Meet the Houston lawyer holding the door open to Cuba

Houston Business Journal

By: Joe Martin

Felix Chevalier grew up with a mother who forced him to eat everything on his plate at every meal. Originally, he thought his mom was just being a strict parent, but it wasn’t until he first visited her home country of Cuba in 1992 that it became clear why she asked him to clean his plate.

“On the very first day, I’m standing outside, and across the street there’s a line of people and a lady standing at the front of the line with a satchel. I asked our tour guide, ‘What’s going on?’ He explained to me they were receiving their rations of rice,” Chevalier said. “It hit me.”

The son of two Cuban immigrants, Chevalier has been in Houston since 1997 after growing up in New York City. A lawyer now for a self-named practice, Chevalier specializes in government affairs, law and litigation, as well as business law. Following a Greater Houston Partnership-sponsored trip to Cuba around four years ago, Chevalier recognized that his specialty in business and public sector litigation, as well as his heritage, put him in an unique position.

“(When President Barack Obama announced he was normalizing relations with Cuba,) I started getting phone calls from clients, mostly out of curiosity, asking what it would take to do business in Cuba,” he said. “Many came from large clients, so I started talking with folks who I thought could help me get more information.”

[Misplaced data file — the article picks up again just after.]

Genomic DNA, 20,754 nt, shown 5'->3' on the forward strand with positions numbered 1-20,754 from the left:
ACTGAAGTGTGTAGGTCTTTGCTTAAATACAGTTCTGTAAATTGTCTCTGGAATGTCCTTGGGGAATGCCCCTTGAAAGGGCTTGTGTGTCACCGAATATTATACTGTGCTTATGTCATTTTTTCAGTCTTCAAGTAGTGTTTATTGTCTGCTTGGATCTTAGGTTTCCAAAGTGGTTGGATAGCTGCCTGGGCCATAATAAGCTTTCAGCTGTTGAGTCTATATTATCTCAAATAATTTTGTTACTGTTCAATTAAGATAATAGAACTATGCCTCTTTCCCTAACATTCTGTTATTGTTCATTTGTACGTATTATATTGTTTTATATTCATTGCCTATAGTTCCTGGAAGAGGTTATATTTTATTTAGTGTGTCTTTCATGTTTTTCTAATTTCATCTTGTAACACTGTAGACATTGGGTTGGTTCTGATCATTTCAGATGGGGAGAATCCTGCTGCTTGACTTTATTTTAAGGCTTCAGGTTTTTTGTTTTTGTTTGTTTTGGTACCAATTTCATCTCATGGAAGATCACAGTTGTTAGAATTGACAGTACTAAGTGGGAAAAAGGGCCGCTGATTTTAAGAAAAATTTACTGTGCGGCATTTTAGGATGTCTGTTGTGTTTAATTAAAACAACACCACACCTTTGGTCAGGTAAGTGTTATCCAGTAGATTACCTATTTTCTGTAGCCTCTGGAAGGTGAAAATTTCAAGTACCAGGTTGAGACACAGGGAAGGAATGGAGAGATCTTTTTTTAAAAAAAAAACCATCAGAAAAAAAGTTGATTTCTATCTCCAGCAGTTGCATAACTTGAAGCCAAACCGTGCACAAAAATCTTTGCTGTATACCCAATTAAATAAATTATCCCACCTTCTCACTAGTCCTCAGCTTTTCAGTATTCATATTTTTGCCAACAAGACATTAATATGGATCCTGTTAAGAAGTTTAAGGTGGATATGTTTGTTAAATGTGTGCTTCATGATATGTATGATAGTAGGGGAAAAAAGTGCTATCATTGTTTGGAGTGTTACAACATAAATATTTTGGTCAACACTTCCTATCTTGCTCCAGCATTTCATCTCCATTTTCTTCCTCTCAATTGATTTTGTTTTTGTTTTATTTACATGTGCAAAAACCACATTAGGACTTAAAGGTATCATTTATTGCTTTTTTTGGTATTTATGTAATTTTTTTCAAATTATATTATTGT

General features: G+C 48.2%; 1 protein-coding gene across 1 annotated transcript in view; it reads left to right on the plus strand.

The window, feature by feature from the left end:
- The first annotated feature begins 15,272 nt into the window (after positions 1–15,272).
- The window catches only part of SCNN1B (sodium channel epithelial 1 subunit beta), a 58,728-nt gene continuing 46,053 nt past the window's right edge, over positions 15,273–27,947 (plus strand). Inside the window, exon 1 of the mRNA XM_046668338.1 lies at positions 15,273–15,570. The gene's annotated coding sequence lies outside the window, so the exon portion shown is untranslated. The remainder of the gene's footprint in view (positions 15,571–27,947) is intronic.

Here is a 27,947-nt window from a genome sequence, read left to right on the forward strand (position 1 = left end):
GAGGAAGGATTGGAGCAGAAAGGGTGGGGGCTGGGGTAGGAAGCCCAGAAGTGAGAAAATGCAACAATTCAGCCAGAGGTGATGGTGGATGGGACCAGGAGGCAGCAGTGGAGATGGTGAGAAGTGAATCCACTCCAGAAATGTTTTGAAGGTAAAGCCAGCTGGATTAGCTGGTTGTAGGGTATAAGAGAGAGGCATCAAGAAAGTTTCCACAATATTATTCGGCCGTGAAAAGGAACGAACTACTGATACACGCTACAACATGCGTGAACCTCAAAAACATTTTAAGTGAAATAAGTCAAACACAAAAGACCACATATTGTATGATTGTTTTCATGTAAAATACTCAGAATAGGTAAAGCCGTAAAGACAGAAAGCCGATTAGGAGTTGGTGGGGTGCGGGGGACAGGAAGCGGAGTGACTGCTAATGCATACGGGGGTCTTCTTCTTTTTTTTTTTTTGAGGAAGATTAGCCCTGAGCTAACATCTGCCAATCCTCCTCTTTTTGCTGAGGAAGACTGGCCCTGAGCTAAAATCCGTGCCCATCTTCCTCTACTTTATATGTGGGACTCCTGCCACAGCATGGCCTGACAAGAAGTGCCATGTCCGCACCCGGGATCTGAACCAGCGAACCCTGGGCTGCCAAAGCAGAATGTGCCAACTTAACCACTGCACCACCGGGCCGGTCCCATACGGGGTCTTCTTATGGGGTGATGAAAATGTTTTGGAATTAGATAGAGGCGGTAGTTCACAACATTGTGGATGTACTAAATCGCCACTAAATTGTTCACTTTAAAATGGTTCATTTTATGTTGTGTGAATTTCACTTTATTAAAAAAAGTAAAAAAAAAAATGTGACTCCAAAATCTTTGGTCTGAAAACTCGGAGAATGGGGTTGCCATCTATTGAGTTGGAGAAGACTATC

Those people include representatives from the state of Texas’ economic development office, the Houston mayor’s trade office and Engage Cuba, a Washington, D.C.-based nonprofit geared to lobby Congress on opening relations with Cuba. Additionally, Chevalier has met with the Cuban ambassador to the U.S., José Cabañas, to better understand trade between the two countries and plans to visit Cuba in the near-term to lay groundwork for potential clients, Chevalier said.

And with major U.S. carriers, including United Airlines, Southwest Airlines and American Airlines, receiving approval to fly to Havana and other Cuban destinations, the idea of an open-for-business Cuba seems closer to a reality.

But while the U.S. tourism industry is eager to sink its teeth into a previously unattainable market, there’s plenty of opportunity for a Cuban business to prosper, as well, Chevalier said. Chevalier referenced New York Governor Andrew Cuomo visiting Cuba in April 2015 to increase trade between the two countries, including a deal for a U.S. clinical trial for lung cancer and a software trade deal.

“This is not only an opportunity for Americans to do business in Cuba, but for Cubans to do business in America,” Chevalier said.

However, before any of this can happen, restrictions on trade and tourism still need to be lifted by the U.S. Congress.

Ultimately, though, while business relationships will develop and companies anticipate new market opportunities, Cuba represents an exciting time for families like the Chevaliers and many others in the U.S.

“While my mother and many in her generation are still understandably struggling with this new relationship, she realizes the financial benefits for her siblings and their children who all still live in Havana or Guantanamo,” Chevalier said. “For me, I’m living proof that access can change lives.”